Every excuse used to block this rational election reform has been shown to be false. Requiring proof of identification before voting does not suppress turnout, and acceptable IDs are not difficult to obtain.

Nationally, the calls for voter ID come from Democrats and Republicans alike. Eighty percent of Americans favor voter ID as do 74% of Pennsylvanians. Now is the time to pass Senate Bill 1 and let the voters decide.

Restoring Checks and Balances in Pennsylvania Government

In addition to letting citizens decide whether voters should be required to show ID, Senate Bill 1 includes a proposed constitutional amendment allowing the people’s representatives in the General Assembly to overturn any government regulation that conflicts with the will of the people.

The need for this change was made clear by the Wolf administration’s unilateral decisions during the pandemic, closing businesses and schools with no input from the people. Despite the clear design of our government with three co-equal parts, the executive branch elevated itself above the legislative and judicial branches in an obvious violation of the checks and balances afforded by the Pennsylvania Constitution.

No governor of any party should be permitted to wield such unchecked power again. If the House of Representatives follows the Senate’s lead and passes Senate Bill 1, voters will be empowered to restore this crucial balance of power.

Phase-out of Job-Killing PA Tax Begins

The phase-out of Pennsylvania’s sky-high Corporate Net Income tax got underway this month, part of our efforts to keep good jobs here and create new ones.

Republican lawmakers secured a cut in this job-killing tax as part of the 2022-23 state budget. Before this reduction to 8.99%, Pennsylvania’s CNI tax had been 9.99% for nearly three decades while other states had lower tax rates – some far lower – and many have been lower for almost as long.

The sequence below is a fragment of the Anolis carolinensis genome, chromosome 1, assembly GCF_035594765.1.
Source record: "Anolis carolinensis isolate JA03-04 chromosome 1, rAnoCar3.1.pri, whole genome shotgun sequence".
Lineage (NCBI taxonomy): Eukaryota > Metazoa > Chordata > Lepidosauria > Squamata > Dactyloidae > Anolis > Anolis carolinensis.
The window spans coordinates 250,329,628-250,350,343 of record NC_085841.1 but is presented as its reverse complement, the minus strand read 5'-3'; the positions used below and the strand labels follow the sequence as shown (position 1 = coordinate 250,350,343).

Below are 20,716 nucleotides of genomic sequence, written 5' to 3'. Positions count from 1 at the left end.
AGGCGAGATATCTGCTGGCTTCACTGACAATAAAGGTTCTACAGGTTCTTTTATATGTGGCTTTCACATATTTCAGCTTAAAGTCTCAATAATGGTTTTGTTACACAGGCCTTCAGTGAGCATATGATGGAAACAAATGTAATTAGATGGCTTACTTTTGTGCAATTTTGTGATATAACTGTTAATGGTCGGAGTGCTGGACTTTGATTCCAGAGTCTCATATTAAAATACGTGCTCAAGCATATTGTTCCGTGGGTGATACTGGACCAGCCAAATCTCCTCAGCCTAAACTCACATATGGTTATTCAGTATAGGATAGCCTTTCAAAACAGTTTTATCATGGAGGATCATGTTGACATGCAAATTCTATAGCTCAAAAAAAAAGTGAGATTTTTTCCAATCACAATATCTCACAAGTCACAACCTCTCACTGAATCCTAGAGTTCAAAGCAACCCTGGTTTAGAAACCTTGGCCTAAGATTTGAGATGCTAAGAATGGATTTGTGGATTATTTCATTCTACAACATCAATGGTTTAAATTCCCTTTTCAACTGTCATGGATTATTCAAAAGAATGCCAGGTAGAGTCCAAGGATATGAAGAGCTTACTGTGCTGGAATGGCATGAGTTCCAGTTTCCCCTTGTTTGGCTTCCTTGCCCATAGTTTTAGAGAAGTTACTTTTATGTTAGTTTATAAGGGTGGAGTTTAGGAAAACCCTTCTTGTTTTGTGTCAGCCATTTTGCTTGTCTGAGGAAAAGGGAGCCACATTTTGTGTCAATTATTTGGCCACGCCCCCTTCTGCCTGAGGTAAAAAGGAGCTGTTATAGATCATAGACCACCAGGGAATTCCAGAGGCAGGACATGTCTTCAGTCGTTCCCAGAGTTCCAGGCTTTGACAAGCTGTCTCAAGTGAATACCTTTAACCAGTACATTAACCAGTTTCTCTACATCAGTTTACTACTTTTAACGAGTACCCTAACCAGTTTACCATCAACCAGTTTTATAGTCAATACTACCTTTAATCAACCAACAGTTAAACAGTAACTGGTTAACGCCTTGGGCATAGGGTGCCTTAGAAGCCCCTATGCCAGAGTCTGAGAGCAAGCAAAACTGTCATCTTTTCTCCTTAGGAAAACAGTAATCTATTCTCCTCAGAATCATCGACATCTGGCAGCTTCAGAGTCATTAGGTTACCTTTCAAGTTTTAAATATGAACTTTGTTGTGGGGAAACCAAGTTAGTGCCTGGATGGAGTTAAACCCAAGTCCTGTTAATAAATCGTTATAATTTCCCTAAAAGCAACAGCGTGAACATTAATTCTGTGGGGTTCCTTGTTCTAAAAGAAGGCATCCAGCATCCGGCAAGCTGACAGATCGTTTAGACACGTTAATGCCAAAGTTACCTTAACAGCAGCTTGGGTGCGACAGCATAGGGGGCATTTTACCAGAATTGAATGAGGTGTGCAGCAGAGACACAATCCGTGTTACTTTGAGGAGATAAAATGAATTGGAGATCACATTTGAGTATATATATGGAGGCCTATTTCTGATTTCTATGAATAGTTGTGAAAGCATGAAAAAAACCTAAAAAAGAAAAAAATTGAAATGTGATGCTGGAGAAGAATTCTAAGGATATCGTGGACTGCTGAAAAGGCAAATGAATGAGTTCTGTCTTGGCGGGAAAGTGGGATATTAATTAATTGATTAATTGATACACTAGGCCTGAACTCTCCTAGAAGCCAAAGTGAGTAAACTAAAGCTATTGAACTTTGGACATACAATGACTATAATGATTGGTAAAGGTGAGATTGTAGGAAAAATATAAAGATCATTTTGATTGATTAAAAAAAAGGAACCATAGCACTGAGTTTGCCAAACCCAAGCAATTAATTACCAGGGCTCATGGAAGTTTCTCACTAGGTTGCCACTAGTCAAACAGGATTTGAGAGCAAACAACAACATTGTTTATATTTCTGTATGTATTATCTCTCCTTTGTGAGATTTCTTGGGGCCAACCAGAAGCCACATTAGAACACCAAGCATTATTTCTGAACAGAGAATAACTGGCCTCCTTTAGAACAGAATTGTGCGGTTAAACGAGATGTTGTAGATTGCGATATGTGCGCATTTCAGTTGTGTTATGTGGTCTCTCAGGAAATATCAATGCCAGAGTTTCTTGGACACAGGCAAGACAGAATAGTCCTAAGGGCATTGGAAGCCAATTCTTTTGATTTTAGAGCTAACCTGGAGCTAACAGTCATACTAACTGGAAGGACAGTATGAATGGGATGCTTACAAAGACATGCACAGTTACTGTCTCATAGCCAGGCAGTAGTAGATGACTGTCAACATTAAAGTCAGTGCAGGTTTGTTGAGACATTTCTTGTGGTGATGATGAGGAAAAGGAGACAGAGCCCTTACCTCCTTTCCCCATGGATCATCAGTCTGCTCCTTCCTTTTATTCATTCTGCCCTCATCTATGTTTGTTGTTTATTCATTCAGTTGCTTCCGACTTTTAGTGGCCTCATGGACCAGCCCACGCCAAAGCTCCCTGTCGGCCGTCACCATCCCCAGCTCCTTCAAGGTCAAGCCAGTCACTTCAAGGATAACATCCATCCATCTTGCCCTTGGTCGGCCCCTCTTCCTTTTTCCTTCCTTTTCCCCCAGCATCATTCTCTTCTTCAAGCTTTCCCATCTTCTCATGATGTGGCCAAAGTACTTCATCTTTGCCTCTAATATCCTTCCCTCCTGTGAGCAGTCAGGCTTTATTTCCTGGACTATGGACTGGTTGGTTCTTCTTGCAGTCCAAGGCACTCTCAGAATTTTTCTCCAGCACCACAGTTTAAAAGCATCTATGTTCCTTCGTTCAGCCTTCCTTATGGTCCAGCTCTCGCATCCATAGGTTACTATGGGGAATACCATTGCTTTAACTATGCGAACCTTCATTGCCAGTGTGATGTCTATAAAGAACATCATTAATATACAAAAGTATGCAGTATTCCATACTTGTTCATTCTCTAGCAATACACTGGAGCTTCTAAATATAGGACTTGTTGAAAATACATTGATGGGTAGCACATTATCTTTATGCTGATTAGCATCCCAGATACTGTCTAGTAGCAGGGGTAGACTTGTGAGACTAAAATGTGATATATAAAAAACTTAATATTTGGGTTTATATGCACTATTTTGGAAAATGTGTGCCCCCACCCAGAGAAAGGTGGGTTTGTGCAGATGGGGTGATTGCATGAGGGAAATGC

When gradually reduced to 4.99% in 2031, Pennsylvania’s CNI rate will have gone from one of the highest in the nation to one of the lowest, making the commonwealth far more competitive with other states.

A 2009 report by an economist at the Federal Reserve Bank of Kansas City demonstrates that the burden of the corporate income tax is borne in large part by labor within the state in the form of lower wages. A 2016 paper published in the journal American Economic Review found employees shoulder about a third of the corporate tax burden.

Reducing this tax will be the difference between jobs coming to our local communities and jobs leaving. This will be a great benefit to Pennsylvania families.

Rebates for Property Taxes and Rent Available to Seniors, Pennsylvanians with Disabilities

Older adults and Pennsylvanians with disabilities can apply now for rebates on property taxes or rent paid in 2022.

The rebate program benefits eligible Pennsylvanians age 65 and older; widows and widowers age 50 and older; and people with disabilities age 18 and older. The income limit is $35,000 a year for homeowners and $15,000 annually for renters, and half of Social Security income is excluded. Spouses, personal representatives or estates may also file rebate claims on behalf of claimants who lived at least one day in the claim year and meet all other eligibility criteria.

The maximum standard rebate is $650, but supplemental rebates for qualifying homeowners can boost rebates to $975. You can find more eligibility and application information here. Eligible applicants can visit to electronically submit their applications.

Local Organizations Can Apply Now for Conservation Grants

Counties, municipalities and municipal agencies, pre-qualified land trusts, nonprofits and other eligible organizations can apply now for state conservation, recreation, trail and related grants.

Administered by the Department of Conservation and Natural Resources, the Community Conservation Partnerships Program is funded with a variety of state and federal funding sources including Pennsylvania’s natural gas Impact Fee.

Applications will be accepted through April 5. Online tutorials are available to aid organizations in the application process.